What Happens After a Car Accident With No Police Report in New Jersey

As a general rule, all car accidents that take place in New Jersey should be reported to law enforcement. Certain types of collisions legally must be reported; however, even if a crash does not involve injuries or significant property damage, obtaining a police report can be advantageous for the parties involved. If the police are not notified of a crash, this could have negative consequences for the claims process.

Penalties for Not Reporting 

In various scenarios, not having a police report for an auto accident could result in penalties against the drivers involved. New Jersey law requires the reporting of auto accidents that result in injury, death or at least $500 in property damage. If one or both drivers failed to report a wreck that was legally reportable in New Jersey, they could face a fine of $30 to $100 in addition to having their drivers’ licenses suspended.

Risks of Nonreporting in the Future

Even if it initially appears that a car accident does not cause any injuries, there is always a risk of hidden or delayed symptoms appearing later. Many injuries – including serious to catastrophic injuries – do not immediately show symptoms. A victim’s adrenaline may mask the pain of an injury, for instance, or the type of injury may not exhibit noticeable symptoms until it reaches a specific level of severity.  

Since New Jersey law requires a crash victim to notify police of any injuries, failing to report the accident could cause an insurance company to refute the existence or alleged severity of an injury being claimed.

Liability Dispute

It is recommended that drivers report even minor car accidents to the police. A police report can record important details about the crash, such as the time, date, location, speeds and directions of both vehicles, and the names of witnesses and involved parties. This information can be used to help establish liability or fault during a New Jersey car accident claim.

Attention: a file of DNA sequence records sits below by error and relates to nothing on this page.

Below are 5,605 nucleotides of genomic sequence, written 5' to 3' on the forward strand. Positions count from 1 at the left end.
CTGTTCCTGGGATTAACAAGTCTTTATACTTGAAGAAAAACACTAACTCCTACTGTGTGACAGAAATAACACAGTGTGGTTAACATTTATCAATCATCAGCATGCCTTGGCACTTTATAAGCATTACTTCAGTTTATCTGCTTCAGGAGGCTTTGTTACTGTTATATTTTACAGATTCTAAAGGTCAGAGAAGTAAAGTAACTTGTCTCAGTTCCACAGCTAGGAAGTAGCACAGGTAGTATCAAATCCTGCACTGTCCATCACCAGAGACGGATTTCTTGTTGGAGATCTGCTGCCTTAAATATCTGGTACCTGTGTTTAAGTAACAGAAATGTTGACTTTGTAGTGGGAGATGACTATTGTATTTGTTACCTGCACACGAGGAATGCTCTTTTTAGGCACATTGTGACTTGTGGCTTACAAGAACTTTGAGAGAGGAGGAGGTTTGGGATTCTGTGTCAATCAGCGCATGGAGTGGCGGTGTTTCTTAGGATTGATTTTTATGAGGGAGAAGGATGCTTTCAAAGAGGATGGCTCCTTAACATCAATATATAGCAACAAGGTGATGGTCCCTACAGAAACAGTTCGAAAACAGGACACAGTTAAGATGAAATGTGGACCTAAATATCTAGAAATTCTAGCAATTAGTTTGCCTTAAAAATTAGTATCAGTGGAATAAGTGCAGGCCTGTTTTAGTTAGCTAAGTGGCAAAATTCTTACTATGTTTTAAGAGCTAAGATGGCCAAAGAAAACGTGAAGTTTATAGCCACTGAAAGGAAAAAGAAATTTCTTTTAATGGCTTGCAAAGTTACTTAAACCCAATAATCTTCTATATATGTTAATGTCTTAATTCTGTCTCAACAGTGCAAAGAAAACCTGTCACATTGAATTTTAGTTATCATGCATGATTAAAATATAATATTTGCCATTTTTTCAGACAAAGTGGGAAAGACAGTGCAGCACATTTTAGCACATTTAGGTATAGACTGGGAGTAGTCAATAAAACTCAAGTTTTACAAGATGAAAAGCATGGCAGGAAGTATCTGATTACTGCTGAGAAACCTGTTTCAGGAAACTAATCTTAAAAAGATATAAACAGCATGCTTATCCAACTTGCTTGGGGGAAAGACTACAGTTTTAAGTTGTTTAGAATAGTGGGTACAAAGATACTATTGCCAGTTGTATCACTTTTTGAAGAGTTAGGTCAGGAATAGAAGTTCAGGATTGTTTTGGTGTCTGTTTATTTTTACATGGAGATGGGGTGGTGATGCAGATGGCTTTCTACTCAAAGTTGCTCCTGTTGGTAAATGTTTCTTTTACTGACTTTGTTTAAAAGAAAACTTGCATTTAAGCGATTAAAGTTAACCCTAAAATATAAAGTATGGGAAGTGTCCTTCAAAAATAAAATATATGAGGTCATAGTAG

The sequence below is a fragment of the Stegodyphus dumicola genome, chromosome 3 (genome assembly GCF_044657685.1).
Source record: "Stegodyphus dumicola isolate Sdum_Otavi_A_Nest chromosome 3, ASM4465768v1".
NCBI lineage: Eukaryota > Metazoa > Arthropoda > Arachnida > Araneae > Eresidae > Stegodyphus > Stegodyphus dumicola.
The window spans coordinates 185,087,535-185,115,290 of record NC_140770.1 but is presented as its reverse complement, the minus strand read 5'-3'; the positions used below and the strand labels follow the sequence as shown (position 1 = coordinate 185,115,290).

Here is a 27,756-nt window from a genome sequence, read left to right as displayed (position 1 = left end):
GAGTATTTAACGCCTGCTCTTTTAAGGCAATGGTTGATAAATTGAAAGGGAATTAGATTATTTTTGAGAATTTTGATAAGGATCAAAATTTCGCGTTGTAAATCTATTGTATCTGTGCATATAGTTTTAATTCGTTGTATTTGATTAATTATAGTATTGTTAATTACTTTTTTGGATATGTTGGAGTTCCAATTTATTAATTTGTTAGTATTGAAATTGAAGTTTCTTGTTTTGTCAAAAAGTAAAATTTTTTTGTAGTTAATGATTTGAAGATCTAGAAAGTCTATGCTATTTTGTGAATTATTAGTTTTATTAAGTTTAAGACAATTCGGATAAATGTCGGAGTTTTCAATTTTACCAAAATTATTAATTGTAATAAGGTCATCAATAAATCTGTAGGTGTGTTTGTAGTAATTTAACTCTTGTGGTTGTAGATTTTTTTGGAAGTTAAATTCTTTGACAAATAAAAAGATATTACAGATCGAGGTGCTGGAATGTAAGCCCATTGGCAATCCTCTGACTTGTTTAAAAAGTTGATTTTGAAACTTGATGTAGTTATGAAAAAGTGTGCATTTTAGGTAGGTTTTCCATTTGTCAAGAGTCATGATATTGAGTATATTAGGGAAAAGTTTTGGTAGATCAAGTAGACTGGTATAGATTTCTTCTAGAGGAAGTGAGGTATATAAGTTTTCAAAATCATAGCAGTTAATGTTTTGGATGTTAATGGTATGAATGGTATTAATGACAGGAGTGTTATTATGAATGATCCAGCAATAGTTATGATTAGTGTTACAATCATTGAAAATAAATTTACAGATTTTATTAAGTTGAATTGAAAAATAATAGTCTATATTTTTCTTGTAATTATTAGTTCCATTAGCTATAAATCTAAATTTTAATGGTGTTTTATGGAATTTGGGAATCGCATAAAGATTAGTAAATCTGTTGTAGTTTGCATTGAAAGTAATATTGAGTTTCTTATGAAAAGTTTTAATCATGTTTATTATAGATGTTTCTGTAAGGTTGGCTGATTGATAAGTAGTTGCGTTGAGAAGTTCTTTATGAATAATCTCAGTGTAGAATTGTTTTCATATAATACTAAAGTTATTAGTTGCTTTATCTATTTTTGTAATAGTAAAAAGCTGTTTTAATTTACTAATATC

Without a police report preserving facts and evidence, liability for a car accident can be difficult to determine. An insurance company may reject a claim or deny its policyholder’s liability for a wreck based on a lack of evidence. In this scenario, the injured victim would have to prove that the other driver was at fault for the crash to qualify for compensation. 

Establishing liability can be more difficult without a police accident report; it may require hiring experts and reconstructing the collision, which costs money and time. A car accident victim can improve the claims process by gathering evidence – such as pictures of the scene and eyewitness statements – even if the crash is not reported to the police.

Denied Claim 

Most car insurance companies reject car accident claims that are not supported by police reports. Insurance claims adjusters require proof that the car accident occurred the way it is described in the claim – or that it took place at all. The inability to provide a police report as evidence could lead to an insurer denying the claim or even alleging insurance fraud.

Protect Yourself by Reporting Your Car Accident in New Jersey Right Away

Staying silent, deciding to handle things “under the table” with the other driver and failing to notify the police of a car accident in New Jersey can have many negative effects on the insurance claims process. The best way to protect yourself is by calling 911 to report any automobile accident, major or minor. 

If you are involved in a car accident injury claim that does not have a police report, contact a New Jersey personal injury lawyer at the Law Offices of Jeffrey S. Hasson, P.C. for legal assistance. You may need an attorney to help you prove your claim. Contact us now.